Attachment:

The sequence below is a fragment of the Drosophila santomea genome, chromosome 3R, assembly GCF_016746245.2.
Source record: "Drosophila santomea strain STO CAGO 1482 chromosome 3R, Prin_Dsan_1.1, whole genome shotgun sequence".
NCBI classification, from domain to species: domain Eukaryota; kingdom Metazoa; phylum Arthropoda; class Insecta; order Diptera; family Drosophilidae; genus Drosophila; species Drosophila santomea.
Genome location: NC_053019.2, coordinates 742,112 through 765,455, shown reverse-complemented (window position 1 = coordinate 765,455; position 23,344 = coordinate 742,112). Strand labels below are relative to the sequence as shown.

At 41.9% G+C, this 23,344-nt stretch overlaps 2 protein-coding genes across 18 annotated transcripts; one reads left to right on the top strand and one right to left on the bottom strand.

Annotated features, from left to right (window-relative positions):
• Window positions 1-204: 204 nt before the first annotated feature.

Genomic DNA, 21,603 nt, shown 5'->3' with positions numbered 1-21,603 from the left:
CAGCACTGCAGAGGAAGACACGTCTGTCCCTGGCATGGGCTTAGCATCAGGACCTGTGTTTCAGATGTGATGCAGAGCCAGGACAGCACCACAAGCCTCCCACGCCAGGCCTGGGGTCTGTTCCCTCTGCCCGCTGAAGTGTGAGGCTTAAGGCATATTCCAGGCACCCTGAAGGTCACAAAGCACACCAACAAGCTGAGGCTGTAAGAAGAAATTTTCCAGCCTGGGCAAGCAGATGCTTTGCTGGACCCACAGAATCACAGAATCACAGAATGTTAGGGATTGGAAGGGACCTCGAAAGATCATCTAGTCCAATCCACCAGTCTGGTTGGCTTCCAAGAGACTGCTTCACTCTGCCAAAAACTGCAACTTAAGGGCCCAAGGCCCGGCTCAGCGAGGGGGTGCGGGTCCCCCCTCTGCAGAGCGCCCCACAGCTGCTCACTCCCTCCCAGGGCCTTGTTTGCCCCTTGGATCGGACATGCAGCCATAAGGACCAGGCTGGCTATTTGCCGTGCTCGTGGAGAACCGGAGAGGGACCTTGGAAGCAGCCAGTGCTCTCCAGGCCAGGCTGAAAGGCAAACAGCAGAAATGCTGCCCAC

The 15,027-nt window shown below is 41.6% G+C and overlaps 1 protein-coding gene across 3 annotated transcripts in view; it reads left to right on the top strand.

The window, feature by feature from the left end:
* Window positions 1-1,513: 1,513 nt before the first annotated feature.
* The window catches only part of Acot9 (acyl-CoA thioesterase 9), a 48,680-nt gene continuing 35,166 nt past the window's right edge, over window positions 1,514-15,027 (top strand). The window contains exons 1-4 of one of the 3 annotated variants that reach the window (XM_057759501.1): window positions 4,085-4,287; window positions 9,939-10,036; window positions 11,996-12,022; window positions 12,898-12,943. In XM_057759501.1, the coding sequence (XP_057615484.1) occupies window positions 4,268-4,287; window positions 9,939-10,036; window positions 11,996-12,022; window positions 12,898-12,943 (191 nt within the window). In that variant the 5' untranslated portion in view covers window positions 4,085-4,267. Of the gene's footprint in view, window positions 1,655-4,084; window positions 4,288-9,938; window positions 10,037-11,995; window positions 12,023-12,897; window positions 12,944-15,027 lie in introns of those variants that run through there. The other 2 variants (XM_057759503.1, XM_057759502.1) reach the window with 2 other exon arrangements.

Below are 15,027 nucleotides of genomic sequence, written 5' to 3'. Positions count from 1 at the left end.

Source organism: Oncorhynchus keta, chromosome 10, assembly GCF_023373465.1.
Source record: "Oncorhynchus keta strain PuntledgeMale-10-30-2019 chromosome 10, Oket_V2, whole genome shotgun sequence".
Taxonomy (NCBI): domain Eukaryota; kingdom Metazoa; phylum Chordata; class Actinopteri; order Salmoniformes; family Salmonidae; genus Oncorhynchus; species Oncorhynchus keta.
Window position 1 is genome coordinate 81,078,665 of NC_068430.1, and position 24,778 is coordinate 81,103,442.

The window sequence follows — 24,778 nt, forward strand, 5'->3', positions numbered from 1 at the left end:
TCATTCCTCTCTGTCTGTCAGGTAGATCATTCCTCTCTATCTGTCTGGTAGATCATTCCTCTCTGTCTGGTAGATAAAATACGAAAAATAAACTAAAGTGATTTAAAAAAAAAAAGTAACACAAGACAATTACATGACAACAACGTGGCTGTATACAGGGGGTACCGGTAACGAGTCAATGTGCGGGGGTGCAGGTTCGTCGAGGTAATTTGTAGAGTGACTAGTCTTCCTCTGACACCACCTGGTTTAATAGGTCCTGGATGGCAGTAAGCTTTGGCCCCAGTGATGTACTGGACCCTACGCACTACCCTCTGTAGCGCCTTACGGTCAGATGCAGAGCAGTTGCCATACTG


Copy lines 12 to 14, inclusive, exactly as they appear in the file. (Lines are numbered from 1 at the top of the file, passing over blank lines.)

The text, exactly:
* Window positions 1-1,513: 1,513 nt before the first annotated feature.
* The window catches only part of Acot9 (acyl-CoA thioesterase 9), a 48,680-nt gene continuing 35,166 nt past the window's right edge, over window positions 1,514-15,027 (top strand). The window contains exons 1-4 of one of the 3 annotated variants that reach the window (XM_057759501.1): window positions 4,085-4,287; window positions 9,939-10,036; window positions 11,996-12,022; window positions 12,898-12,943. In XM_057759501.1, the coding sequence (XP_057615484.1) occupies window positions 4,268-4,287; window positions 9,939-10,036; window positions 11,996-12,022; window positions 12,898-12,943 (191 nt within the window). In that variant the 5' untranslated portion in view covers window positions 4,085-4,267. Of the gene's footprint in view, window positions 1,655-4,084; window positions 4,288-9,938; window positions 10,037-11,995; window positions 12,023-12,897; window positions 12,944-15,027 lie in introns of those variants that run through there. The other 2 variants (XM_057759503.1, XM_057759502.1) reach the window with 2 other exon arrangements.

Below are 15,027 nucleotides of genomic sequence, written 5' to 3'. Positions count from 1 at the left end.